The suggestions that a number of citizens condemn those suffering from mental illness, see. e. g., United States v. Brawner, 153 U.S.App.D.C. 1, at 19 n. 26, 471 F. 2d 969, at 987 n. 26 (1972), and that some jurors may resist the insanity defense, particularly given vengeful attitudes likely to prevail concerning the serious offenses for which insanity is commonly raised as a defense, see, e. g., Goldstein, The Insanity Defense 24, 42, 214-15 (1967), or because they fear inadequate confinement might result from an acquittal by reason of insanity, see, e. g., Kalven and Zeisel, The American Jury 404-05 (1966), combine to reveal the possible existence of attitudes which the voir dire is designed to disclose. Thus where, for example-unlike here-the examination of jurors is otherwise brief and limited in scope, or elicits an indication of possible bias against the defense, it would seem inappropriate to refuse an inquiry into the matter at the risk of denying a defendant protection from juror partiality. See generally Annots., 112 A.L.R. 531 (1938); 99 A.L.R.2d 7, 23 n. 15 (1965)
The trial judge appeared to rest his decision on the ground that the insanity defense, like the presumption of innocence and burden of proof, is a proposition of law to be governed by the court's instructions to the jury. To the extent the analogy is an apt one, the cases which address the exclusion of questions from the voir dire concerning propositions of law, i. e., the presumption of innocence and the reasonable doubt standard, do not say their inclusion would be improper. United States v. Crawford, 444 F.2d 1404, 1405 (10th Cir. 1971) cert. denied, 404 U.S. 855, 92 S.Ct. 98, 30 L.Ed.2d 95 (1972); United States v. Williams, 417 F.2d 630, 631 (10th Cir. 1969); United States v. Gillette, 383 F.2d 843, 849 (2nd Cir. 1967); Grandsinger v. United States, 332 F.2d 80, 81 (10th Cir. 1964); Stone v. United States, 324 F.2d 804, 807 (5th Cir. 1963). And, insofar as they rely upon the efficacy of the court's instructions to the jury-as did the trial judge here-to hold the exclusion of such questions not to constitute an abuse of the court's discretion, we note this reliance may on occasion be misplaced. Bruton v. United States, 391 U.S. 123, 135, 88 S.Ct. 1620, 20 L.Ed.2d 476 (1968).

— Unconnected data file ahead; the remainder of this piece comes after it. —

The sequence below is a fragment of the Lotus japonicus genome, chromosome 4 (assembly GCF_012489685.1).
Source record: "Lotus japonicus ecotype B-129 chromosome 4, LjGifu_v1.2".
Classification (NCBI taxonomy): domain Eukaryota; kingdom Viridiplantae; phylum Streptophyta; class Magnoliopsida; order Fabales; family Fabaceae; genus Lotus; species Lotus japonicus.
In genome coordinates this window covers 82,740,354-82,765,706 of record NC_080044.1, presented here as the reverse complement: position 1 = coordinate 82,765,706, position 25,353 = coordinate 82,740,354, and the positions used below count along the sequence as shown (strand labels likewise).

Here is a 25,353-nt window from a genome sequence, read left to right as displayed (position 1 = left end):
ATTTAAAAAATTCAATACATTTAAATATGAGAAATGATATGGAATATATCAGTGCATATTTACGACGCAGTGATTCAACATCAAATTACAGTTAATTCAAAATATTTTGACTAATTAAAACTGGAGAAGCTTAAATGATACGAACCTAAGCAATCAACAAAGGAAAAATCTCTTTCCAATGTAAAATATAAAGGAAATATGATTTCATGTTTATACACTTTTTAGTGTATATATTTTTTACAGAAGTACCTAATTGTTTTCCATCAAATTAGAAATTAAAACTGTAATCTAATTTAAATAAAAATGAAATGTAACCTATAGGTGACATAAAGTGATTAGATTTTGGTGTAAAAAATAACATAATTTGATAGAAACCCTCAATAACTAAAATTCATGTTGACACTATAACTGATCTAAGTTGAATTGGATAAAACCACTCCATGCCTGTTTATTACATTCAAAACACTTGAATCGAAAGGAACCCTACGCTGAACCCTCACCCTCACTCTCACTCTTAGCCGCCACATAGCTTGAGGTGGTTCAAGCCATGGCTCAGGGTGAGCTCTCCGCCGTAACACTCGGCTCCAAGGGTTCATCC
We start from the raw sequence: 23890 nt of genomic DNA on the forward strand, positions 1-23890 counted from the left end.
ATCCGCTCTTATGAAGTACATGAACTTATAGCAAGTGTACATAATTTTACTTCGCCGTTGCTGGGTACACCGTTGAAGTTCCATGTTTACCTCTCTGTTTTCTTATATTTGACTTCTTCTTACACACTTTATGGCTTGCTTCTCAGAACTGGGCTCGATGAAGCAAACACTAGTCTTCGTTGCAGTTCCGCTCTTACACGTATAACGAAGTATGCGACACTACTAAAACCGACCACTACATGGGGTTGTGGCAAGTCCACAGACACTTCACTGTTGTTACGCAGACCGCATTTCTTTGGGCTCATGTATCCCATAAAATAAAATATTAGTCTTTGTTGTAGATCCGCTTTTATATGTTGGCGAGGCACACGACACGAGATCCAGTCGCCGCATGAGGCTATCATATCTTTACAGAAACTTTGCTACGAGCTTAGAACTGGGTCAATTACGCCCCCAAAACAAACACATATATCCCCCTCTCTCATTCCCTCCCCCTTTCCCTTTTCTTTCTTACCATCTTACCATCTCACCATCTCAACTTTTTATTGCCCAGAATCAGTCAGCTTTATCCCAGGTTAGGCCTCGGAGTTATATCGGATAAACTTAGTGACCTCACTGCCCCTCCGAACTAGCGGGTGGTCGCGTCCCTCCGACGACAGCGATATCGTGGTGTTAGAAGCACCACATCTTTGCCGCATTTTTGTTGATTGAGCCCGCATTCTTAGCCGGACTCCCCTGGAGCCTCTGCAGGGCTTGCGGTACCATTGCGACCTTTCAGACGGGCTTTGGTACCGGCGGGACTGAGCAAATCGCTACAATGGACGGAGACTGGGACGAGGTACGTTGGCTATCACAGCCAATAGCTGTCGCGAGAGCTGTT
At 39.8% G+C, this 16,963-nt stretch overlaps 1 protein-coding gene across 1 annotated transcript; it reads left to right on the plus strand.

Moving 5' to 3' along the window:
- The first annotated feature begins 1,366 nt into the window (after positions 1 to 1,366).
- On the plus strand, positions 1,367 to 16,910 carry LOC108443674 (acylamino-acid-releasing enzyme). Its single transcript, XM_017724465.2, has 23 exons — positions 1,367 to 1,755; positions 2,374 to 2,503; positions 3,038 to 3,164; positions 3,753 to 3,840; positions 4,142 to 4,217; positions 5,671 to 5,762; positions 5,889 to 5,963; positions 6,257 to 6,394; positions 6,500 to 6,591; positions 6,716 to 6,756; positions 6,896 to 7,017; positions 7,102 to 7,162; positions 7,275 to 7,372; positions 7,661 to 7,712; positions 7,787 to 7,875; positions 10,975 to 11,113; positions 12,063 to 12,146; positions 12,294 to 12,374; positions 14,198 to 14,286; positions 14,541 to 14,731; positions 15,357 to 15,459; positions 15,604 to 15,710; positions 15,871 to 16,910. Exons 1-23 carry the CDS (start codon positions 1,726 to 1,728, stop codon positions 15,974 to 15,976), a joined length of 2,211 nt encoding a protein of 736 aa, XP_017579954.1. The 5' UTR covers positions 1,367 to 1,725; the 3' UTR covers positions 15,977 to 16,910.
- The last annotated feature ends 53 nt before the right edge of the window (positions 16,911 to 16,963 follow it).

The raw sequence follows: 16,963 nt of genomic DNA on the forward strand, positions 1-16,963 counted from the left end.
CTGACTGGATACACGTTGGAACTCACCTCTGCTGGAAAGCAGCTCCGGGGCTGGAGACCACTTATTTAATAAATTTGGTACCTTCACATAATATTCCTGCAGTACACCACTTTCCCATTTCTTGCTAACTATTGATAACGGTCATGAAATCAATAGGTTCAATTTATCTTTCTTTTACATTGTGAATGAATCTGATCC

The questions asked by the trial judge provided sufficient opportunity for such an indication to have appeared. When an indication of bias of another sort did arise, the trial judge displayed a conscientious desire to insure a fair voir dire, as illustrated by his asking one of the questions earlier rejected-concerning prejudice against a defendant with a prior record of car theft convictions-to a juror who revealed his family had been the subject of numerous such thefts
For example, three descriptions of the victim's neck wound were permitted. However, given the proper admissibility of some description of the wound which caused the death, the clinical nature of the most complete description of that wound, and the proper admission of other evidence similarly inflammatory, we are unable to say that reversible error occurred. We note also in this regard that, had appellant gained stipulations as to these and other facts, they still would have been announced to the jury as were the other stipulations